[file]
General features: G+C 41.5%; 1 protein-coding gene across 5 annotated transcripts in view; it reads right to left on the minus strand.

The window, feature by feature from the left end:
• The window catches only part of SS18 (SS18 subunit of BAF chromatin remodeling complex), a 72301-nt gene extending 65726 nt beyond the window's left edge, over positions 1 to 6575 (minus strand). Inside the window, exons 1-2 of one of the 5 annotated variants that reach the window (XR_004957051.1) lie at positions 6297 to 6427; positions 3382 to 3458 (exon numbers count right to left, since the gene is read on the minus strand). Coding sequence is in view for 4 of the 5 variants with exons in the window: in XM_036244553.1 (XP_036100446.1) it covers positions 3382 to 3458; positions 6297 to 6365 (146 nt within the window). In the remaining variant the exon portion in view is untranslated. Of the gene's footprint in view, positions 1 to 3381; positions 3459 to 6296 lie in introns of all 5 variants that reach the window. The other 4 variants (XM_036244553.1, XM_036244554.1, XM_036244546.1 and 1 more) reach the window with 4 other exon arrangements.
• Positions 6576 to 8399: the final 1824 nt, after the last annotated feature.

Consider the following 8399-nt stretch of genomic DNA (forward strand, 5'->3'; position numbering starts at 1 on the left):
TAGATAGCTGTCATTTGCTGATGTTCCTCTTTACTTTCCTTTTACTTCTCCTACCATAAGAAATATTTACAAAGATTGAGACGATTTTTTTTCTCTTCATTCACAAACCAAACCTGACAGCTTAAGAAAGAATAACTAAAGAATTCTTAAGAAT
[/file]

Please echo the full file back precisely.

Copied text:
General features: G+C 41.5%; 1 protein-coding gene across 5 annotated transcripts in view; it reads right to left on the minus strand.

The window, feature by feature from the left end:
• The window catches only part of SS18 (SS18 subunit of BAF chromatin remodeling complex), a 72301-nt gene extending 65726 nt beyond the window's left edge, over positions 1 to 6575 (minus strand). Inside the window, exons 1-2 of one of the 5 annotated variants that reach the window (XR_004957051.1) lie at positions 6297 to 6427; positions 3382 to 3458 (exon numbers count right to left, since the gene is read on the minus strand). Coding sequence is in view for 4 of the 5 variants with exons in the window: in XM_036244553.1 (XP_036100446.1) it covers positions 3382 to 3458; positions 6297 to 6365 (146 nt within the window). In the remaining variant the exon portion in view is untranslated. Of the gene's footprint in view, positions 1 to 3381; positions 3459 to 6296 lie in introns of all 5 variants that reach the window. The other 4 variants (XM_036244553.1, XM_036244554.1, XM_036244546.1 and 1 more) reach the window with 4 other exon arrangements.
• Positions 6576 to 8399: the final 1824 nt, after the last annotated feature.

Consider the following 8399-nt stretch of genomic DNA (forward strand, 5'->3'; position numbering starts at 1 on the left):
TAGATAGCTGTCATTTGCTGATGTTCCTCTTTACTTTCCTTTTACTTCTCCTACCATAAGAAATATTTACAAAGATTGAGACGATTTTTTTTCTCTTCATTCACAAACCAAACCTGACAGCTTAAGAAAGAATAACTAAAGAATTCTTAAGAAT